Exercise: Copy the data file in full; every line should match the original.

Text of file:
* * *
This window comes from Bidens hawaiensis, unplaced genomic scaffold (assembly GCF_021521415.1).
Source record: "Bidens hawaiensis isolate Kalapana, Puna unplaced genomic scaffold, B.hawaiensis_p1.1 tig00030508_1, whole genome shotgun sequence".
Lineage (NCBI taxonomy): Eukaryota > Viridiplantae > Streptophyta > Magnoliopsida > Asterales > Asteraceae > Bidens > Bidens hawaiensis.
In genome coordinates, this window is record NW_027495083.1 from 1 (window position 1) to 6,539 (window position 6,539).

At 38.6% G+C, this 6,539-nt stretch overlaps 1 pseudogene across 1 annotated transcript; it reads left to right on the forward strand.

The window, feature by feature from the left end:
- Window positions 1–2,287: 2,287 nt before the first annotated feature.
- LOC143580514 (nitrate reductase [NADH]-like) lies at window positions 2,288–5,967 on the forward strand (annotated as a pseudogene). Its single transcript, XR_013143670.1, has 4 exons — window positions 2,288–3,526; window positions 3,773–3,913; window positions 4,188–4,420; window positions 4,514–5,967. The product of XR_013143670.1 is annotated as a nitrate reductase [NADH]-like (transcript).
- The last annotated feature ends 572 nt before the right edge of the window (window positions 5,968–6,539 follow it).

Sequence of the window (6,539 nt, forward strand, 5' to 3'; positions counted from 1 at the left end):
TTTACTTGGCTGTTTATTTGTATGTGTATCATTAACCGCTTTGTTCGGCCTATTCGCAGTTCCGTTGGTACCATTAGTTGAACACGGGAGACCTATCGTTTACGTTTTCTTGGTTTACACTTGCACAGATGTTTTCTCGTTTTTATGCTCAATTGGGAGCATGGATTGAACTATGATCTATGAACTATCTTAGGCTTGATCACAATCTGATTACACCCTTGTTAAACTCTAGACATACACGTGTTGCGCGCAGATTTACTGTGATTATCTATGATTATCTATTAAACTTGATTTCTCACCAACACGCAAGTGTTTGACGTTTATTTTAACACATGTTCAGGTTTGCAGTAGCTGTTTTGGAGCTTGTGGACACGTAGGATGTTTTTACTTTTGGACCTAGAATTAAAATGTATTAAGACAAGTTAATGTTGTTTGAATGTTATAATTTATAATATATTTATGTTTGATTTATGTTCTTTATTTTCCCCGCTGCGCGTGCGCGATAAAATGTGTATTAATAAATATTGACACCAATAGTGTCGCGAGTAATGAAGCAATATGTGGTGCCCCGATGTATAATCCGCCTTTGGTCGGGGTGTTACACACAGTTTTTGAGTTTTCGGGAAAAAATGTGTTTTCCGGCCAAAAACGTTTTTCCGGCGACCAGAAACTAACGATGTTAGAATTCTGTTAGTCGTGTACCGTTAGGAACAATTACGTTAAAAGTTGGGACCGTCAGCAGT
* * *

This window comes from Bidens hawaiensis, unplaced genomic scaffold (assembly GCF_021521415.1).
Source record: "Bidens hawaiensis isolate Kalapana, Puna unplaced genomic scaffold, B.hawaiensis_p1.1 tig00030508_1, whole genome shotgun sequence".
Lineage (NCBI taxonomy): Eukaryota > Viridiplantae > Streptophyta > Magnoliopsida > Asterales > Asteraceae > Bidens > Bidens hawaiensis.
In genome coordinates, this window is record NW_027495083.1 from 1 (window position 1) to 6,539 (window position 6,539).

At 38.6% G+C, this 6,539-nt stretch overlaps 1 pseudogene across 1 annotated transcript; it reads left to right on the forward strand.

The window, feature by feature from the left end:
- Window positions 1–2,287: 2,287 nt before the first annotated feature.
- LOC143580514 (nitrate reductase [NADH]-like) lies at window positions 2,288–5,967 on the forward strand (annotated as a pseudogene). Its single transcript, XR_013143670.1, has 4 exons — window positions 2,288–3,526; window positions 3,773–3,913; window positions 4,188–4,420; window positions 4,514–5,967. The product of XR_013143670.1 is annotated as a nitrate reductase [NADH]-like (transcript).
- The last annotated feature ends 572 nt before the right edge of the window (window positions 5,968–6,539 follow it).

Sequence of the window (6,539 nt, forward strand, 5' to 3'; positions counted from 1 at the left end):
TTTACTTGGCTGTTTATTTGTATGTGTATCATTAACCGCTTTGTTCGGCCTATTCGCAGTTCCGTTGGTACCATTAGTTGAACACGGGAGACCTATCGTTTACGTTTTCTTGGTTTACACTTGCACAGATGTTTTCTCGTTTTTATGCTCAATTGGGAGCATGGATTGAACTATGATCTATGAACTATCTTAGGCTTGATCACAATCTGATTACACCCTTGTTAAACTCTAGACATACACGTGTTGCGCGCAGATTTACTGTGATTATCTATGATTATCTATTAAACTTGATTTCTCACCAACACGCAAGTGTTTGACGTTTATTTTAACACATGTTCAGGTTTGCAGTAGCTGTTTTGGAGCTTGTGGACACGTAGGATGTTTTTACTTTTGGACCTAGAATTAAAATGTATTAAGACAAGTTAATGTTGTTTGAATGTTATAATTTATAATATATTTATGTTTGATTTATGTTCTTTATTTTCCCCGCTGCGCGTGCGCGATAAAATGTGTATTAATAAATATTGACACCAATAGTGTCGCGAGTAATGAAGCAATATGTGGTGCCCCGATGTATAATCCGCCTTTGGTCGGGGTGTTACACACAGTTTTTGAGTTTTCGGGAAAAAATGTGTTTTCCGGCCAAAAACGTTTTTCCGGCGACCAGAAACTAACGATGTTAGAATTCTGTTAGTCGTGTACCGTTAGGAACAATTACGTTAAAAGTTGGGACCGTCAGCAGT